Reviews and Critiques by Rictor Norton

Incident at Der'a

A review of A Prince of Our Disorder: The Life of T.E. Lawrence by John E. Mack
(Weidenfeld and Nicolson, 1976)

One of the most stirring romantic myths of the twentieth century was destroyed in 1968 when John Bruce, in the Sunday Times, revealed "the secret life of Lawrence of Arabia," to wit, that the visionary crusader was a flagellomaniac. Since then, the life of T.E. Lawrence has been treated more as a case study of a private neurosis than a case study of a political movement's leader, or, more precisely in this instance, a convulted study of how one man's private fears and fantasies became the motivation behind public campaigns involving millions of people.

There is much to be said for burning one's diaries and private correspondence and journals shortly efore one's death. Now that I know Lawrence's secrets, or have evidence darkly hinting at them, I cannot help but find him an unsympathetic character, and almost wish his biographers had been more discreet. I find particularly distasteful his surviving letters giving instructions to Bruce on how to whip him, involving the subterfutge of describing himself as the fictitious schoolboy "Ted" who must be whipped for some minor offence, e.g.:

Unless he strips, the birch is quite ineffective. The twigs are so light that even the thinnest clothing prevents their hurting. I fully understand your reluctance to strip him; so I was making up my mind to ask you to use either your friend's jute whip (which you mentioned to me in a former letter) or a useful little dogwhip which I could send you byu post. If the emergency rises, I shall agree to Ted's coming to you in flannels."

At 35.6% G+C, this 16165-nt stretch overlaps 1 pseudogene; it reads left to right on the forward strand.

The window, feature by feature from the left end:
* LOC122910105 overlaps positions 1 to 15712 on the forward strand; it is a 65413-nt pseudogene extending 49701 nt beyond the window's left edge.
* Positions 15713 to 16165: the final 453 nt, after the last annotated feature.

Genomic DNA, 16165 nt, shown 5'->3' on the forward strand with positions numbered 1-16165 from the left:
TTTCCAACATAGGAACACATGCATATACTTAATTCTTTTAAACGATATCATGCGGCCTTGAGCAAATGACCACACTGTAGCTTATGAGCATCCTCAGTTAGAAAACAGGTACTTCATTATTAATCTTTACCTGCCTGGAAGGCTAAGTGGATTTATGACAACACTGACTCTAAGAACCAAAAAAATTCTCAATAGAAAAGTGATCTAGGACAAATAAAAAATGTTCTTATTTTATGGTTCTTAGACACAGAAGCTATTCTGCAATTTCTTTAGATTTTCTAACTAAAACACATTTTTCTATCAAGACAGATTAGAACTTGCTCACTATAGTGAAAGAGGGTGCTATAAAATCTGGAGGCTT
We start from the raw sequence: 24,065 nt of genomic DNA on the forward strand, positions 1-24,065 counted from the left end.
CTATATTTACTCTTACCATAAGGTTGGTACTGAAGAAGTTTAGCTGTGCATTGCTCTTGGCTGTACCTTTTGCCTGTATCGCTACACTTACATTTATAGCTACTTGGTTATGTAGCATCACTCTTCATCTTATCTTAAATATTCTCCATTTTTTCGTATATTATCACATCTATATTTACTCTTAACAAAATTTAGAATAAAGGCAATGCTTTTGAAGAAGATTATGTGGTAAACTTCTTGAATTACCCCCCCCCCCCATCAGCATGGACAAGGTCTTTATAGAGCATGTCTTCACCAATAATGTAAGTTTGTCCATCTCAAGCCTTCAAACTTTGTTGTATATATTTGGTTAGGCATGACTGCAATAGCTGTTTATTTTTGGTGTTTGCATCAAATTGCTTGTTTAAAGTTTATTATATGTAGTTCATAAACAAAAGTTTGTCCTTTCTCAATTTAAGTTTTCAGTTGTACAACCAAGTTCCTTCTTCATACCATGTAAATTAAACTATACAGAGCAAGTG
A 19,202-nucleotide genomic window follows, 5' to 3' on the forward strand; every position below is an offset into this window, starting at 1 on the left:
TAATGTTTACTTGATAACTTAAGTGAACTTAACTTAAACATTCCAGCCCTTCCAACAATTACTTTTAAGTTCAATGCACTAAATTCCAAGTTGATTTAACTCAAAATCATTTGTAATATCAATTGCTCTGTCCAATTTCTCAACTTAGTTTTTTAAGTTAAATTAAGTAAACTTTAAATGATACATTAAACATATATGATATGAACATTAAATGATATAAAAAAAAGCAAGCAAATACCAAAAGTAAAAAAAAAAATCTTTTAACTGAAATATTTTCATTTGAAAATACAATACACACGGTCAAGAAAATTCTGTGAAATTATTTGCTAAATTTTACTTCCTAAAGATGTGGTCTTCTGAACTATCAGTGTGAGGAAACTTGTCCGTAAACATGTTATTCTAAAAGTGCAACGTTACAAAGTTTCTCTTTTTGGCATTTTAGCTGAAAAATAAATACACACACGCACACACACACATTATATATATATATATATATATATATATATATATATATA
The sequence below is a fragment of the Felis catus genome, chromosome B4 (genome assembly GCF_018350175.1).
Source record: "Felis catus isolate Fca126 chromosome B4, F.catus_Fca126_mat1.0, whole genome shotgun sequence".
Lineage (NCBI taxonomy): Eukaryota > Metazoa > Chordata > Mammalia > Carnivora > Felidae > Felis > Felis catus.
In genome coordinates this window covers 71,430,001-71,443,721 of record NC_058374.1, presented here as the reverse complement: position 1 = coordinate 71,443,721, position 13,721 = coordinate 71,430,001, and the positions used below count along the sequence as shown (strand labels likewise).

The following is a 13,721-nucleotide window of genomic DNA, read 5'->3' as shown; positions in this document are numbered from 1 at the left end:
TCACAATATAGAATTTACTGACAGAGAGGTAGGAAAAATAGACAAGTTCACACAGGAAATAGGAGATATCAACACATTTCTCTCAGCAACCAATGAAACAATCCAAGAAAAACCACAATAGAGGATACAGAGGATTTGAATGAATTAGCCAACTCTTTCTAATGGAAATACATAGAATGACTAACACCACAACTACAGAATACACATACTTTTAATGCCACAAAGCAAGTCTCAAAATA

Perhaps even the noblest of men have composed such private pornography, but most of them, or their friends, have had the decency either to suppress it or to sel it for profit.

The desire to be whipped purely for the sake of pleasure of one thing; the desire to be whipped for the sake of an extreme form of guilt-ridden penitence of quite another. Some of Dr Sade's heroes I admire; St Teresa I find repellent. The beatings which Lawrence voluntarily submitted to at the hands of Bruce were particularly sadistic: a metal whip brutally thrashed his bare buttocks a precise number of lashes until he ejaculated. Humiliation and shame was the desire goal, a goal which ony renewed the need for more punishment, extending even to elaborate "training" rituals involving swimming in icy water and "medical electricity."

And why all this self-inflicted torture? Solely because Lawrence was once gang-raped by Arab soldiers and couldn't come to grips with the fact that he enjoyed it. The chapter describing the notorious Der'a incident was rewritten nearly a dozen times for Seven Pillars of Wisdom, letters and journals. The agonies are desdribed with the loving-yet-loathing detail of the pornographer straining after a vivid immediacy, e.g.: